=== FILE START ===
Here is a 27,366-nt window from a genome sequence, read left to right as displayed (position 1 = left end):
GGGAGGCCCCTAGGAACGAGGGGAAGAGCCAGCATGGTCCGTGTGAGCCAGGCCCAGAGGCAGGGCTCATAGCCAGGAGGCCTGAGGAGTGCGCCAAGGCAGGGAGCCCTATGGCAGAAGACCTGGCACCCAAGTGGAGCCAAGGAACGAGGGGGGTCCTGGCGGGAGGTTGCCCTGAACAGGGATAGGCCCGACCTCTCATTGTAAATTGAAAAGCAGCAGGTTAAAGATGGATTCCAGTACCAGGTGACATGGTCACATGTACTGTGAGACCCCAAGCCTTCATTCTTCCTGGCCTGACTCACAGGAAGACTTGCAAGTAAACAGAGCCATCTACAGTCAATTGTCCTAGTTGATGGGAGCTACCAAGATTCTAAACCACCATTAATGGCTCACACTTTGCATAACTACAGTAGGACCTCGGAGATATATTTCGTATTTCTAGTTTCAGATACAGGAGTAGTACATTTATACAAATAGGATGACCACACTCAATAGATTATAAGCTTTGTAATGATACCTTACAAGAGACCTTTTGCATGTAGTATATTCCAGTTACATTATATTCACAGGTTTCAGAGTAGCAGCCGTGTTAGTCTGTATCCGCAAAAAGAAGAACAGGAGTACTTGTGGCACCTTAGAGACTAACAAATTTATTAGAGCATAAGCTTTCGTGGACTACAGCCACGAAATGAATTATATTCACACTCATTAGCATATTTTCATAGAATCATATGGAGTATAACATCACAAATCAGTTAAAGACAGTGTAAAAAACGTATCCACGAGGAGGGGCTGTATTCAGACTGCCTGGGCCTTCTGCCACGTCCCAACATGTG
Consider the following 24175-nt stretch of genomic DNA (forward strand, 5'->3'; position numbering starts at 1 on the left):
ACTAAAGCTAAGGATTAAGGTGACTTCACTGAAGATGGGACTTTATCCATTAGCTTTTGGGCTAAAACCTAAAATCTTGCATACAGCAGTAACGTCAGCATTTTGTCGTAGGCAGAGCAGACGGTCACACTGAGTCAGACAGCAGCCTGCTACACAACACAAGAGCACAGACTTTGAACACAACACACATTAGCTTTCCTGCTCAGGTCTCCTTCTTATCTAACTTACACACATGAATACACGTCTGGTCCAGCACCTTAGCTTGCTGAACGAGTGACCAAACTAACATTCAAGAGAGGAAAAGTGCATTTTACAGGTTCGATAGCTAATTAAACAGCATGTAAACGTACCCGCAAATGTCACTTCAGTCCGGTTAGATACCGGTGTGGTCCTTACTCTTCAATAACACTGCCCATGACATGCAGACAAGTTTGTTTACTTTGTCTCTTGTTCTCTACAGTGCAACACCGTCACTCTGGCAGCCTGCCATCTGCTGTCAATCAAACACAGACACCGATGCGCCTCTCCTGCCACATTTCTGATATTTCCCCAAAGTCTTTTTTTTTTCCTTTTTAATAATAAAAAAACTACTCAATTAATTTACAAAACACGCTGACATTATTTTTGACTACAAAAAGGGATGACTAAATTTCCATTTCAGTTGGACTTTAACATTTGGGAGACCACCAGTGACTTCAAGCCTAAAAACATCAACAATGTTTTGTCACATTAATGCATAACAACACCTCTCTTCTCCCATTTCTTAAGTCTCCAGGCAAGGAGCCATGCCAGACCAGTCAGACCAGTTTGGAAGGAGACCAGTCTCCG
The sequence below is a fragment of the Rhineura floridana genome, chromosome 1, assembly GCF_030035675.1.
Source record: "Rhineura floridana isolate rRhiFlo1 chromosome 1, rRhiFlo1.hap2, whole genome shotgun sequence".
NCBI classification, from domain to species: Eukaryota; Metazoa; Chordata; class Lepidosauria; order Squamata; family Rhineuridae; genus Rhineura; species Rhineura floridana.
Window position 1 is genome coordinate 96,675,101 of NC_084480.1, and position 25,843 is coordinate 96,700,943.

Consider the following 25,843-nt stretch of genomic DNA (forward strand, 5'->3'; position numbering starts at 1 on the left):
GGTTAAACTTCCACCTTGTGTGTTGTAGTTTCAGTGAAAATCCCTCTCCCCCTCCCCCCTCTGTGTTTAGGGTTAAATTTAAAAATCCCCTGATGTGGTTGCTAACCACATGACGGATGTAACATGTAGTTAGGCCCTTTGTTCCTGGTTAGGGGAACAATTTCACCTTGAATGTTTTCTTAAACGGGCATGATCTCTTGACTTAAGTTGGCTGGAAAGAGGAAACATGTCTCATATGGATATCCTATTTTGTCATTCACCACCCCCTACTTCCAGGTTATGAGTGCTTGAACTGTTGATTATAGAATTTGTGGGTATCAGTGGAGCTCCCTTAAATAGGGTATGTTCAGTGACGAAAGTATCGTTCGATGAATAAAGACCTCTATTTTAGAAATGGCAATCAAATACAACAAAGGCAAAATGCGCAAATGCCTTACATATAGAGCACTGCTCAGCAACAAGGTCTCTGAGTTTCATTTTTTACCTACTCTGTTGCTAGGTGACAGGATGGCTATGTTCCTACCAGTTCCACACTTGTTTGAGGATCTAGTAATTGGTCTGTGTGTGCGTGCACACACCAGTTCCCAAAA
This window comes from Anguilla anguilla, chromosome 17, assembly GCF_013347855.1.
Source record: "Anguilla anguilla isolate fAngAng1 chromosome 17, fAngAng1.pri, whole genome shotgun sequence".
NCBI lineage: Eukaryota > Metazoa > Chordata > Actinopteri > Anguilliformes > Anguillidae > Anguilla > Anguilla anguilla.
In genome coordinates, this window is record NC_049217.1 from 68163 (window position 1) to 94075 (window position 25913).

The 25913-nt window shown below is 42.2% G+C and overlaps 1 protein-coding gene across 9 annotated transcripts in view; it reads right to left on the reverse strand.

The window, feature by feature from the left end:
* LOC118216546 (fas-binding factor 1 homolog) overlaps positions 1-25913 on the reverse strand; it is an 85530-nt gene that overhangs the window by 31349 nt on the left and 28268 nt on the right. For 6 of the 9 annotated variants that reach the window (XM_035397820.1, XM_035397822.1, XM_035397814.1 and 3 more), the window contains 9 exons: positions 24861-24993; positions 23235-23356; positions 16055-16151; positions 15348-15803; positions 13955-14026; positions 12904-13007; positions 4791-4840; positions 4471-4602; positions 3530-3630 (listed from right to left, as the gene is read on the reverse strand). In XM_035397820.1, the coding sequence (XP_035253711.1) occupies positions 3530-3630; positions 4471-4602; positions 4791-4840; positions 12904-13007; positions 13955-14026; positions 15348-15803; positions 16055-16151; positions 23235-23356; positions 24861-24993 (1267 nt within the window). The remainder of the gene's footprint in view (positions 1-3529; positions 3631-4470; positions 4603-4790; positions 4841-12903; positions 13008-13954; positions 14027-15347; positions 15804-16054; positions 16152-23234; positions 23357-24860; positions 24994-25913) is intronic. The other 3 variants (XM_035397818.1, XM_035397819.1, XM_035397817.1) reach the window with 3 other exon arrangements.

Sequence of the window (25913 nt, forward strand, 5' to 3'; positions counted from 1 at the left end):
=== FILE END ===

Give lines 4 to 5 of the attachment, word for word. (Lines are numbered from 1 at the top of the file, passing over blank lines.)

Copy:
ACTAAAGCTAAGGATTAAGGTGACTTCACTGAAGATGGGACTTTATCCATTAGCTTTTGGGCTAAAACCTAAAATCTTGCATACAGCAGTAACGTCAGCATTTTGTCGTAGGCAGAGCAGACGGTCACACTGAGTCAGACAGCAGCCTGCTACACAACACAAGAGCACAGACTTTGAACACAACACACATTAGCTTTCCTGCTCAGGTCTCCTTCTTATCTAACTTACACACATGAATACACGTCTGGTCCAGCACCTTAGCTTGCTGAACGAGTGACCAAACTAACATTCAAGAGAGGAAAAGTGCATTTTACAGGTTCGATAGCTAATTAAACAGCATGTAAACGTACCCGCAAATGTCACTTCAGTCCGGTTAGATACCGGTGTGGTCCTTACTCTTCAATAACACTGCCCATGACATGCAGACAAGTTTGTTTACTTTGTCTCTTGTTCTCTACAGTGCAACACCGTCACTCTGGCAGCCTGCCATCTGCTGTCAATCAAACACAGACACCGATGCGCCTCTCCTGCCACATTTCTGATATTTCCCCAAAGTCTTTTTTTTTTCCTTTTTAATAATAAAAAAACTACTCAATTAATTTACAAAACACGCTGACATTATTTTTGACTACAAAAAGGGATGACTAAATTTCCATTTCAGTTGGACTTTAACATTTGGGAGACCACCAGTGACTTCAAGCCTAAAAACATCAACAATGTTTTGTCACATTAATGCATAACAACACCTCTCTTCTCCCATTTCTTAAGTCTCCAGGCAAGGAGCCATGCCAGACCAGTCAGACCAGTTTGGAAGGAGACCAGTCTCCG
The sequence below is a fragment of the Rhineura floridana genome, chromosome 1, assembly GCF_030035675.1.